Despite the corona and restrictive measures, the annual PRO-ENERGY CON conference was “live” this year. Hats off to the organizers, the conference was well worth it and we were very happy to attend – also in the sense of one of its mottos: “Personal encounters and connections make energy energy energy.”
The programme of the 10th anniversary two-day conference held on 11th and 12th November in the picturesque Moravian town of Hustopeče was literally packed. This was also due to the fact that anti-corona measures prevented the annual conference from being held last year.
A strong line-up of Czech and Slovak experts not only from the energy sector, but also from law, banking, science and research, the third sector and government had the opportunity to discuss important and topical issues across all energy sectors in an informal atmosphere.
The first day of the conference was dedicated to panel discussions led by experienced moderators and moderators. Presentations by panel speakers were interspersed with discussions and answers to questions from the floor.
Block I of the conference answered the questions in context:
- In 2050, will energy be more central or decentralised?
- What should be the legal environment for decentralisation to take place?
- Will predictability and stability of the legal environment and energy legislation be a problem?
- What will be the impact of energy decentralisation on transmission systems?
- What data will be necessary to ensure the safe operation of the system and to set the market correctly?
Speakers agreed that in 30 years’ time the energy sector is likely to be a mix of centralised and decentralised sources, with a centralised management system still needed for grid stability. Finding the boundary between centralized and decentralized systems and their functional intersections is also important. The current paradigmatic division is likely to be modified by technological advances.
Block II: 3D energy transformation – “decarbonisation – decentralisation – digitalisation”
sought answers to these questions:
- What do the changes coming from the European Commission mean in practice?
- Will energy be sustainable?
- What challenges do regulated entities face?
- Where will market participants have to compete?
- What does the customer get and what does the customer pay?
The experts followed up on the topics discussed in the previous session and stressed the importance of the digitisation of the energy sector as a tool for more comprehensive management of decentralised systems. In addition to reducing the operational costs of the systems, integrated and digitised platforms should give room for the involvement of more players in the energy market – also in the context of the necessary decarbonisation.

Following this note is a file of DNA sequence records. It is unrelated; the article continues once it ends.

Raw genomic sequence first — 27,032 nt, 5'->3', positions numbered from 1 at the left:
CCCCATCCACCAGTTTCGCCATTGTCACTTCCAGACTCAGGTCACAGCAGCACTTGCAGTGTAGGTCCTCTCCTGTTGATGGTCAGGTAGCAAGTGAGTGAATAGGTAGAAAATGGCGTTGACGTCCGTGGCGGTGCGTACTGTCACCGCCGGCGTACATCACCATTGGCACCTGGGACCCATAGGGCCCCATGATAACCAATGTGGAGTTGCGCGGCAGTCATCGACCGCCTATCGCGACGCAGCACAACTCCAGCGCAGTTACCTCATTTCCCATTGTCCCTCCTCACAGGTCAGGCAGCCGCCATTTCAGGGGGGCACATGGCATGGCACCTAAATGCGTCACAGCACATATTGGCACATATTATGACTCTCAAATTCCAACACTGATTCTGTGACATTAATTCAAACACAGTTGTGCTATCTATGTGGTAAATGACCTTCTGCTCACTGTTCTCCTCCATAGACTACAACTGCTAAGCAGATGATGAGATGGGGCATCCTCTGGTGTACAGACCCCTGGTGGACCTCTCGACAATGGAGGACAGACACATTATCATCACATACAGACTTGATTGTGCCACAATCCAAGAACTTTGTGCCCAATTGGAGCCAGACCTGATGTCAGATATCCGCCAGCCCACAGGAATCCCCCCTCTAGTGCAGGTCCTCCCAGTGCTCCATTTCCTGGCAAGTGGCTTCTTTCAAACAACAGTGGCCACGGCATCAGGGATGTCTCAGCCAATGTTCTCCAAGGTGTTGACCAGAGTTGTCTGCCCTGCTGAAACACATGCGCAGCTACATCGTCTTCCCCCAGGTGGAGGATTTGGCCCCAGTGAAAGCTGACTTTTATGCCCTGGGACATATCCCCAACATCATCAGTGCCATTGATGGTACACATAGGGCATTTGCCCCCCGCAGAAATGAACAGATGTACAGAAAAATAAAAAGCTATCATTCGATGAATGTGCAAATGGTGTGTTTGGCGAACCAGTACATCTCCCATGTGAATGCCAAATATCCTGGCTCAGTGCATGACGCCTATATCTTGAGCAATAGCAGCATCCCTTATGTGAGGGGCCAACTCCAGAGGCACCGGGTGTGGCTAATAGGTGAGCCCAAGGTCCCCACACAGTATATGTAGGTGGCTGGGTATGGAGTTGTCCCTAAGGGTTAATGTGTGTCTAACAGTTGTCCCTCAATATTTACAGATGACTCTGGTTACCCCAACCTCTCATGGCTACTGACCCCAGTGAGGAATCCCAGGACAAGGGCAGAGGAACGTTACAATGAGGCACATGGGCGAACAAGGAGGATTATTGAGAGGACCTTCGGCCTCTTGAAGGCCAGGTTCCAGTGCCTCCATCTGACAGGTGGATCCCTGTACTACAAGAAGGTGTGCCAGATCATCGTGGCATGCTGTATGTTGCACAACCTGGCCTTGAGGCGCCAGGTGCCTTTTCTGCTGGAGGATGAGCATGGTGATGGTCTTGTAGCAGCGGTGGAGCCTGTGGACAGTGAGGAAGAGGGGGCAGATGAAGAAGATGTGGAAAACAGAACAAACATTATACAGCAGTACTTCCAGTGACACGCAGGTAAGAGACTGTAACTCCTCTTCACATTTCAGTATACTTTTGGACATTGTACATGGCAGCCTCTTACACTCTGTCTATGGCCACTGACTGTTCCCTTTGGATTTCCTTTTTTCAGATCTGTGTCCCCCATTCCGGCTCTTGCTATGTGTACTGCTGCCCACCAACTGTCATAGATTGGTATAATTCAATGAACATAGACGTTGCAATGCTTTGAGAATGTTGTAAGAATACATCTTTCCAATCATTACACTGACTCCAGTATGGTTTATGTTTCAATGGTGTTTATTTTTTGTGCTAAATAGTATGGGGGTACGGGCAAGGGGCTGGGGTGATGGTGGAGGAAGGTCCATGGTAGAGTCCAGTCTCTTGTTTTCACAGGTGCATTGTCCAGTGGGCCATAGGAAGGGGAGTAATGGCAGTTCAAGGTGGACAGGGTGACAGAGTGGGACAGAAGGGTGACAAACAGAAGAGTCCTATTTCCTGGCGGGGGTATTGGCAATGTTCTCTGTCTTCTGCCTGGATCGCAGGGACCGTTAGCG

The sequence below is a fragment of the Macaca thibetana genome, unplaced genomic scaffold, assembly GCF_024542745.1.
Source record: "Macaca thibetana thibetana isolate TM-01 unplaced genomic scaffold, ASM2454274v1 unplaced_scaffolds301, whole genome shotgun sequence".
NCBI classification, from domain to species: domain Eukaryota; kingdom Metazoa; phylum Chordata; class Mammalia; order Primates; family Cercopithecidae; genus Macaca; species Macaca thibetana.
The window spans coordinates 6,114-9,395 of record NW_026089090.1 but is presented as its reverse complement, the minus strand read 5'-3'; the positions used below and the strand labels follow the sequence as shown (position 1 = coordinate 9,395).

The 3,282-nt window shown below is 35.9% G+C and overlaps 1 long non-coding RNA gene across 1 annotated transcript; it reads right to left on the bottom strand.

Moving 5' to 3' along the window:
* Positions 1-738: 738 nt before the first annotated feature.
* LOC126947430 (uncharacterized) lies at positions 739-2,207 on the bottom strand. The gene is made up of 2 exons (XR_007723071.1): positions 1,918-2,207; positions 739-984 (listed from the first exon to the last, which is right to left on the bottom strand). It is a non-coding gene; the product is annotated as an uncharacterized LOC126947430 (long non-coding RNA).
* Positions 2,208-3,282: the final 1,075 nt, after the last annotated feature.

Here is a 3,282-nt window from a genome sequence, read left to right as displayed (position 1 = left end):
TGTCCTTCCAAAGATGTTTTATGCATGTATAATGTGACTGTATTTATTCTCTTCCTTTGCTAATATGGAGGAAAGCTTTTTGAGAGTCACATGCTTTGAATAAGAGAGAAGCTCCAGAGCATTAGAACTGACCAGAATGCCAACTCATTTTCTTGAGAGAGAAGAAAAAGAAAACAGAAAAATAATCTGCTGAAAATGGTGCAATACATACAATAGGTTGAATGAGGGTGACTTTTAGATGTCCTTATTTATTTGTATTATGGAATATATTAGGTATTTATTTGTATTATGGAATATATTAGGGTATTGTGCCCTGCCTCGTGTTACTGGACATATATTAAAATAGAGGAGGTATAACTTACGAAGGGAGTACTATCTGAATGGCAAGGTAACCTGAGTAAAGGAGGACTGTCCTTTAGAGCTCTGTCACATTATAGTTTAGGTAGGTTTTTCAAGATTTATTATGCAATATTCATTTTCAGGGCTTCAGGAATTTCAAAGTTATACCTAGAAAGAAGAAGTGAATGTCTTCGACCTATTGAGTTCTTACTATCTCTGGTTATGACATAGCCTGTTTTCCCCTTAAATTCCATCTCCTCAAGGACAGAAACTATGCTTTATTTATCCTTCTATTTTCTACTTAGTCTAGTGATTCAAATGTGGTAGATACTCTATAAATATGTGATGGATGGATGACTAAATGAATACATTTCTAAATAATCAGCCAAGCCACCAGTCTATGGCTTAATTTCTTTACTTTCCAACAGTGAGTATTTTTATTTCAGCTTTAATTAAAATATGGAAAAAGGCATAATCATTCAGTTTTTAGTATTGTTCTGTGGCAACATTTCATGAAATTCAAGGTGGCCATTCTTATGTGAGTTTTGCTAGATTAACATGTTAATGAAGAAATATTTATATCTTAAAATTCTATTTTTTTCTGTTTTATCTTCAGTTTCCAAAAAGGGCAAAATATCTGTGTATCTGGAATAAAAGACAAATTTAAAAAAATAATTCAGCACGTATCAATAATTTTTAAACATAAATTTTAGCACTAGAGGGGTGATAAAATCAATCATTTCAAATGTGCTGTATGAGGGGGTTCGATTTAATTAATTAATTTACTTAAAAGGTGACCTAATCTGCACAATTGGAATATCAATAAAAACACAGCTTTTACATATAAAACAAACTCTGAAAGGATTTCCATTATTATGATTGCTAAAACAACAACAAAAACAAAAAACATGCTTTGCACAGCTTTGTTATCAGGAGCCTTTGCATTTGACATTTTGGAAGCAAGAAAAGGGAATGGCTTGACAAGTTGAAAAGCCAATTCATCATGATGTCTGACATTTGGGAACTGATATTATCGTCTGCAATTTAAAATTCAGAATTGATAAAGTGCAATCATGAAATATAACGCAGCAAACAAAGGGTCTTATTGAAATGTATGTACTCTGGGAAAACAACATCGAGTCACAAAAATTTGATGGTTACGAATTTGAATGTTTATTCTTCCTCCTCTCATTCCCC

One of the speakers of the panel discussion of this thematic block was also the commercial-technical director of Microstep-HDO Ing. Ivan Trup.
Block III of the conference entitled Low Carbon Fuels in the Modern Era
raised the following questions:
- What could be the “fuel” trends in energy and transport in the coming years?
- Are biomethane, hydrogen, fuel cells or energy from waste the answer?
- Can we fully replace coal and oil fuels with these energy sources?
Here, the topic of hydrogen as a key alternative, discussed in the panel discussion of Block I, resonated in particular. The diverse composition of experts on the panel did not produce a consensus on the preference for a single alternative fuel pathway. Decarbonisation is likely to result in a combination of several types of alternative low-carbon fuels.
Block IV, aptly titled Energy under the guise of global change
was devoted to these topics and issues:
- The extraction of energy commodities and the subsequent conversion of energy into more noble forms has major environmental impacts.
- Does it make sense to fight climate change or is it time to adapt?
- What changes can be expected and how much will it cost us?
The conflicting perspectives of the debaters on the extent of anthropogenic greenhouse gas emissions on global warming have essentially mirrored the global controversy. However, the debaters agreed that reducing the negative human impact on the environment is inevitable, and decarbonisation is one concrete step.
On the second day of the conference, the participants had the opportunity to take part in an excursion to the EFG waste biogas plant in Vyškov, which annually processes about 11 thousand tons of bio-waste into about 1.7 million tonnes of biogas. Nm3 of biogas.
Proceedings and full conference proceedings are available here.
We are living in times when, also as a result of the corona crisis, electricity and gas prices on the energy markets have almost quadrupled year on year. The energy sector is changing dynamically and these changes need to be captured and managed.
Expert conferences are the ideal platform to ask questions and find answers on how the energy sector will develop. The 10th anniversary edition of the annual Czech-Slovak PRO-ENERGY CON professional conference was just such an open and informal platform.